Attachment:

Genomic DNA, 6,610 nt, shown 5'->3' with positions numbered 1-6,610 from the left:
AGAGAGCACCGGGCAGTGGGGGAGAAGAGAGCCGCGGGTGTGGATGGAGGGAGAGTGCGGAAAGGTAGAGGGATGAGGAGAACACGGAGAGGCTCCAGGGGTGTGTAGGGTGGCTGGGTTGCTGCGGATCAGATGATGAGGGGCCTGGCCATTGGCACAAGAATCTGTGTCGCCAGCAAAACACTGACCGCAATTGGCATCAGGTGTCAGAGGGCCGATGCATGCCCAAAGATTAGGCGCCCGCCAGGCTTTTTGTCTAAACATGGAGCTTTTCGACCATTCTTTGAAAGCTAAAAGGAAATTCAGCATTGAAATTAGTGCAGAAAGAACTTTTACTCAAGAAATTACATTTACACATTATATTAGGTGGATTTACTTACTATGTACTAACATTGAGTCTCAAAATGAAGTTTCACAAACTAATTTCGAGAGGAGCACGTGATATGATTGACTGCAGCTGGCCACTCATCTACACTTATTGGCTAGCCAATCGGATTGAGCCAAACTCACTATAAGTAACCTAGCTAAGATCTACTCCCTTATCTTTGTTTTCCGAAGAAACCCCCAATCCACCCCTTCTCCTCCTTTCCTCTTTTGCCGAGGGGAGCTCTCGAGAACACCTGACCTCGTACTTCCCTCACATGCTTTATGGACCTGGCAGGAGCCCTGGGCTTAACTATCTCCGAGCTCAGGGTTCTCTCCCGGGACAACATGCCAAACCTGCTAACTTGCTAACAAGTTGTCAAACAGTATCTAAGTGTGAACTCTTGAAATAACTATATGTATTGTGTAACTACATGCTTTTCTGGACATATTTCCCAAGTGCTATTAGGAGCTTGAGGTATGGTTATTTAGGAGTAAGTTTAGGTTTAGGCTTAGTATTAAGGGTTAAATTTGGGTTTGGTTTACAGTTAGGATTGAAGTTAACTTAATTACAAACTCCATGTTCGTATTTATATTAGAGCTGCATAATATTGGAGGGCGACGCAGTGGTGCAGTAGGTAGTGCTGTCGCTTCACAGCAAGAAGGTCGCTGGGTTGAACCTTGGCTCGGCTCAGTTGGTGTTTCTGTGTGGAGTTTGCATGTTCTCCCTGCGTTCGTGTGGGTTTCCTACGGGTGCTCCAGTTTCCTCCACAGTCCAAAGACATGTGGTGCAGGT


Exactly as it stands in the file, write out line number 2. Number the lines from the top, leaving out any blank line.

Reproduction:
AGAGAGCACCGGGCAGTGGGGGAGAAGAGAGCCGCGGGTGTGGATGGAGGGAGAGTGCGGAAAGGTAGAGGGATGAGGAGAACACGGAGAGGCTCCAGGGGTGTGTAGGGTGGCTGGGTTGCTGCGGATCAGATGATGAGGGGCCTGGCCATTGGCACAAGAATCTGTGTCGCCAGCAAAACACTGACCGCAATTGGCATCAGGTGTCAGAGGGCCGATGCATGCCCAAAGATTAGGCGCCCGCCAGGCTTTTTGTCTAAACATGGAGCTTTTCGACCATTCTTTGAAAGCTAAAAGGAAATTCAGCATTGAAATTAGTGCAGAAAGAACTTTTACTCAAGAAATTACATTTACACATTATATTAGGTGGATTTACTTACTATGTACTAACATTGAGTCTCAAAATGAAGTTTCACAAACTAATTTCGAGAGGAGCACGTGATATGATTGACTGCAGCTGGCCACTCATCTACACTTATTGGCTAGCCAATCGGATTGAGCCAAACTCACTATAAGTAACCTAGCTAAGATCTACTCCCTTATCTTTGTTTTCCGAAGAAACCCCCAATCCACCCCTTCTCCTCCTTTCCTCTTTTGCCGAGGGGAGCTCTCGAGAACACCTGACCTCGTACTTCCCTCACATGCTTTATGGACCTGGCAGGAGCCCTGGGCTTAACTATCTCCGAGCTCAGGGTTCTCTCCCGGGACAACATGCCAAACCTGCTAACTTGCTAACAAGTTGTCAAACAGTATCTAAGTGTGAACTCTTGAAATAACTATATGTATTGTGTAACTACATGCTTTTCTGGACATATTTCCCAAGTGCTATTAGGAGCTTGAGGTATGGTTATTTAGGAGTAAGTTTAGGTTTAGGCTTAGTATTAAGGGTTAAATTTGGGTTTGGTTTACAGTTAGGATTGAAGTTAACTTAATTACAAACTCCATGTTCGTATTTATATTAGAGCTGCATAATATTGGAGGGCGACGCAGTGGTGCAGTAGGTAGTGCTGTCGCTTCACAGCAAGAAGGTCGCTGGGTTGAACCTTGGCTCGGCTCAGTTGGTGTTTCTGTGTGGAGTTTGCATGTTCTCCCTGCGTTCGTGTGGGTTTCCTACGGGTGCTCCAGTTTCCTCCACAGTCCAAAGACATGTGGTGCAGGT